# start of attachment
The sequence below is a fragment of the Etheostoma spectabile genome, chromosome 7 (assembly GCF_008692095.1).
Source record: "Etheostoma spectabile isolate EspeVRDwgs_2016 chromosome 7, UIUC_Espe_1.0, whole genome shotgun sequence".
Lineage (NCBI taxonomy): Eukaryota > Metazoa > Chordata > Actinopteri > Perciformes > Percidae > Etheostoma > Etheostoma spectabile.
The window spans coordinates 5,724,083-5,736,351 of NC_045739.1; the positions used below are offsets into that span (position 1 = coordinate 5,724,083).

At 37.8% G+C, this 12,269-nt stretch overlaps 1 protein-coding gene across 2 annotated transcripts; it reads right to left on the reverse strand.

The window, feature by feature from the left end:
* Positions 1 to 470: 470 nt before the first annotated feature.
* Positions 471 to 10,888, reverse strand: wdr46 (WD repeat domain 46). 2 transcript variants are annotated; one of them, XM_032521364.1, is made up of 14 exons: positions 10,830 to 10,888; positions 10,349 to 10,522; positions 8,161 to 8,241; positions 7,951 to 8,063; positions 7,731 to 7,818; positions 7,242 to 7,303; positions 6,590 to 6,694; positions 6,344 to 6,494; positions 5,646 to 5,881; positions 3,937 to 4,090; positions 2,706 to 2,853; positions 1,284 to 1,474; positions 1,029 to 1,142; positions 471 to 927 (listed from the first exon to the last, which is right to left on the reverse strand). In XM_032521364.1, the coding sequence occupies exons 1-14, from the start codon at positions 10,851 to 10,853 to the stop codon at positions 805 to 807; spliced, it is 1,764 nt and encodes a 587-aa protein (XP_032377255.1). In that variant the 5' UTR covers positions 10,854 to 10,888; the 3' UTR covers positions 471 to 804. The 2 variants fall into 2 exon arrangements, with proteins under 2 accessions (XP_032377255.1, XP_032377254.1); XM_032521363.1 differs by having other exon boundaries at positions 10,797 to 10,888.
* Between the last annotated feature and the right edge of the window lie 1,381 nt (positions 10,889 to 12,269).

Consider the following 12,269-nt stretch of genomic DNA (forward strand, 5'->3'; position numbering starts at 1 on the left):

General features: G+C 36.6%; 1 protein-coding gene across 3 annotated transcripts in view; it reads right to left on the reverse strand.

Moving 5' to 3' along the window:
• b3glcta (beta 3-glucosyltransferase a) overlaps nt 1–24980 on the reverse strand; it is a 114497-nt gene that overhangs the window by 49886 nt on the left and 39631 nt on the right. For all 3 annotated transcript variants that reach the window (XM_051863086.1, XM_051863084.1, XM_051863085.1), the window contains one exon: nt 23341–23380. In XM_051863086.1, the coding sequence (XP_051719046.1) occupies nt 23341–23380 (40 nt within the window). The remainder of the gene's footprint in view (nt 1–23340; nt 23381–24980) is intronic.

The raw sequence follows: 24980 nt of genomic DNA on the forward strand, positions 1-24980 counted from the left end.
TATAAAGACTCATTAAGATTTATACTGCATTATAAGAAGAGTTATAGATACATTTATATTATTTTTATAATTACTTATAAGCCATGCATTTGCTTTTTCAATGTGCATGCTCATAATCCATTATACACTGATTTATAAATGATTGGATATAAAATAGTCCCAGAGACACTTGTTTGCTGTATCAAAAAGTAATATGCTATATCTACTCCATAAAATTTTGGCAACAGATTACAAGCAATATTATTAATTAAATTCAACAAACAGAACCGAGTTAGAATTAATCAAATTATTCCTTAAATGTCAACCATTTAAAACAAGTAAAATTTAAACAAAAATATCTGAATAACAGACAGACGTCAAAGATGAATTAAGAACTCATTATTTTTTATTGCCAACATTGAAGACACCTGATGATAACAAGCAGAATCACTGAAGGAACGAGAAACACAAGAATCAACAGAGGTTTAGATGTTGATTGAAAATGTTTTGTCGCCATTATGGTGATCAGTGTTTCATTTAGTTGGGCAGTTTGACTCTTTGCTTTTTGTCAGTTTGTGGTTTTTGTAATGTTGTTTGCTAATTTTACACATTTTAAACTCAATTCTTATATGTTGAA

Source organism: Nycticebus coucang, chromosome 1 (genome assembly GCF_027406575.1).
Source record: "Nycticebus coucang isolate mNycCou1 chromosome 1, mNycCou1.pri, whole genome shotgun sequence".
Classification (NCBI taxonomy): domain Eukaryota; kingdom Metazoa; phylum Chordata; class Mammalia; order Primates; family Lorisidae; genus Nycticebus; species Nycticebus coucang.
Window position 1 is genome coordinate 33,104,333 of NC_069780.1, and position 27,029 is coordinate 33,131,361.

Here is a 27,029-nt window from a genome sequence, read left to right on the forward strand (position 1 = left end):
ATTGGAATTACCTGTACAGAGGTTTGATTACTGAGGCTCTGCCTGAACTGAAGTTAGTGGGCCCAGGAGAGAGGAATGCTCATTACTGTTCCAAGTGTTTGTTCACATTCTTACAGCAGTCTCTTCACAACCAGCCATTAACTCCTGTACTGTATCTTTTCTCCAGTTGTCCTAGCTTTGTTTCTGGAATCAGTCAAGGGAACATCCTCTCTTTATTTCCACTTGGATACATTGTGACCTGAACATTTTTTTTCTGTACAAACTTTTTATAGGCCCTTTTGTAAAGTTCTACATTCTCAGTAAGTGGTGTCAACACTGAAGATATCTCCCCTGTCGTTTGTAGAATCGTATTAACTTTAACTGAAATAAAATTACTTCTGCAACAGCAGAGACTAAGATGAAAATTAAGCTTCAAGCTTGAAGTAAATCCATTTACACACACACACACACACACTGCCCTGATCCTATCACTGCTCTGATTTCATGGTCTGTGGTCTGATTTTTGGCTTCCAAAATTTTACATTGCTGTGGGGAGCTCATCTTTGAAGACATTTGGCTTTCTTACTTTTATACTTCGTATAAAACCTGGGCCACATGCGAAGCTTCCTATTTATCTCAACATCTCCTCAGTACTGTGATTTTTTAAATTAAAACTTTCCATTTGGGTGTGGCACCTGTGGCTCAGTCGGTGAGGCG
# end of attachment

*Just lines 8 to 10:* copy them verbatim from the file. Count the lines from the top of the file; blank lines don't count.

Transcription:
* Positions 471 to 10,888, reverse strand: wdr46 (WD repeat domain 46). 2 transcript variants are annotated; one of them, XM_032521364.1, is made up of 14 exons: positions 10,830 to 10,888; positions 10,349 to 10,522; positions 8,161 to 8,241; positions 7,951 to 8,063; positions 7,731 to 7,818; positions 7,242 to 7,303; positions 6,590 to 6,694; positions 6,344 to 6,494; positions 5,646 to 5,881; positions 3,937 to 4,090; positions 2,706 to 2,853; positions 1,284 to 1,474; positions 1,029 to 1,142; positions 471 to 927 (listed from the first exon to the last, which is right to left on the reverse strand). In XM_032521364.1, the coding sequence occupies exons 1-14, from the start codon at positions 10,851 to 10,853 to the stop codon at positions 805 to 807; spliced, it is 1,764 nt and encodes a 587-aa protein (XP_032377255.1). In that variant the 5' UTR covers positions 10,854 to 10,888; the 3' UTR covers positions 471 to 804. The 2 variants fall into 2 exon arrangements, with proteins under 2 accessions (XP_032377255.1, XP_032377254.1); XM_032521363.1 differs by having other exon boundaries at positions 10,797 to 10,888.
* Between the last annotated feature and the right edge of the window lie 1,381 nt (positions 10,889 to 12,269).

Consider the following 12,269-nt stretch of genomic DNA (forward strand, 5'->3'; position numbering starts at 1 on the left):